How COVID-19 pandemic could severely hurt education of girls in India
School education has been adverse impacted through the academic year due to the COVID-19 pandemic. But the worse among those affected are girl, as statistics suggest that even after the end of the health crisis, about 20 million girls will not be able to return to their schools in several low and medium-income countries. And India is also among these countries.
Centre for Budget and Policy Studies (CBPS) in alliance with Malala Fund conducted a study in this regard in districts of Assam, Bihar, Uttar Pradesh, Telangana and Delhi. Kokrajhar-based NEDAN Foundation's Dr Diganbar Narzary, member of Champions for Girls' Education was also part of the study.
The study shows that after the lockdown, education through digital medium became a necessity, however, only 47% families have the facility of phones, and this number falls to 31% when we count families having smartphones. Moreover, most girls are not getting it for their studies.
A release from NEDAN foundation explained that in situations where only one person of the family has the mobile phone and internet access facility, both boys and girls are studying in the family, priority is given to study of the boy child over the girl child. "Hence this academic session appears to be a total waste for girls."
While India is running various campaigns related to women empowerment, about 40% of girls of age group 15-18 years are still out of school.
In comparison with boys, almost double the number of girls have not been able to pursue school education even for the first four years. These figures from UNESCO may become more horrible after the pandemic.
During or after the pandemic, there is a higher possibility of teenage girls getting married, and it will lead to discontinuation of their schooling.
Data from UNICEF shows that every year about 1.5 million Indian girls under the age of 18 get married. Marriage not only puts a full stop to their education but it also carries dangers like becoming a mother at a young age.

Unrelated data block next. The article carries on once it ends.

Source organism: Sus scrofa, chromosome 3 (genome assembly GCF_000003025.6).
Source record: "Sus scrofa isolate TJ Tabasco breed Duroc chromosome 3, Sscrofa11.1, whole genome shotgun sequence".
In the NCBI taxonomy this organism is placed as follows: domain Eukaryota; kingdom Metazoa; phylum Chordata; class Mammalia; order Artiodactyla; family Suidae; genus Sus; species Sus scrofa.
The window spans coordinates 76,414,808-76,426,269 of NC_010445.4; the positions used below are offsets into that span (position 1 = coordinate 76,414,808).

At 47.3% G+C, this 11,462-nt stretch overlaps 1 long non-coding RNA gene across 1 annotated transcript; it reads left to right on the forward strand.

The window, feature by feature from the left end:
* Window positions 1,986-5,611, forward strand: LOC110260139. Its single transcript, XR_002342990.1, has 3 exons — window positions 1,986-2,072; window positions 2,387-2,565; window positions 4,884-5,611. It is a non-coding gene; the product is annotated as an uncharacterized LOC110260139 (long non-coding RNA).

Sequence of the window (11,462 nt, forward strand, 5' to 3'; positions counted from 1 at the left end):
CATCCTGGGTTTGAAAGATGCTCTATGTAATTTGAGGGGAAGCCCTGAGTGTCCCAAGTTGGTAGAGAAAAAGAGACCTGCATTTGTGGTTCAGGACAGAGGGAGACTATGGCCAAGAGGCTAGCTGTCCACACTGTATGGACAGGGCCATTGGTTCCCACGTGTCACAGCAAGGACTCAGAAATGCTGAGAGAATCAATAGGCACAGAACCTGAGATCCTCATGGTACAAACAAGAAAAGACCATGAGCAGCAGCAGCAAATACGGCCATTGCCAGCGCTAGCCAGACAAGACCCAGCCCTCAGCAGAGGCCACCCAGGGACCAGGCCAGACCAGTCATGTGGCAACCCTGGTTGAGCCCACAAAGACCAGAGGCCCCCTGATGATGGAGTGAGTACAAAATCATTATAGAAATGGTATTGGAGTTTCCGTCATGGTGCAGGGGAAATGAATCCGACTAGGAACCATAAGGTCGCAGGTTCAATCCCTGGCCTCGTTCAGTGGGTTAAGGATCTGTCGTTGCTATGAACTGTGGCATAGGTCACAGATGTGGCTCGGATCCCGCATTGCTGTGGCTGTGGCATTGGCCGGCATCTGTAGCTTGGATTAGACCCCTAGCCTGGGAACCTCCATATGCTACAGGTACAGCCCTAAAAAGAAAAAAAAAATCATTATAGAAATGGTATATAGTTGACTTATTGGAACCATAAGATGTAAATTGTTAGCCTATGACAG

A strange trend is noticed in this regard. The rate of marriage of girls below 18 years had dropped by about 20% in the years of 2005-2006, but again saw a rise in 2015-2016. It is now assumed that after this pandemic, the graph may show a big jump which is a serious matter of concern.
United Nations population fund has predicted that in the next decade, over 13 million girls will be married underage. Here it is noticeable that this data is apart from the early girls’ marriage data of pre-corona time.
The lockdown forced families to stay inside four-walls, while it became a season of merriment for many, the restrictions lead to rise in domestic violence. CHILDLINE India reported that within first two weeks of lockdown, there was a 50% increase in complaint calls from children compared to what they usually receive. Most of these calls were from girls facing various types of violence during the lockdown period.
In such scenarios, economically weaker sections are on the verge of dropping out from their schools. This is why several organizations are working towards girls’ education through #BackTo School campaign. Special care for secondary education is advised so that things will not become worse.
Is history repeating itself?
Ebola outbreak in African countries in 2014 had similar impact on children's education. Dropout rates of girls was much higher compared to boys. Also, consequences like early marriages and teenage pregnancy emerge. The Coronavirus pandemic paints similar scary picture for developing countries of the world.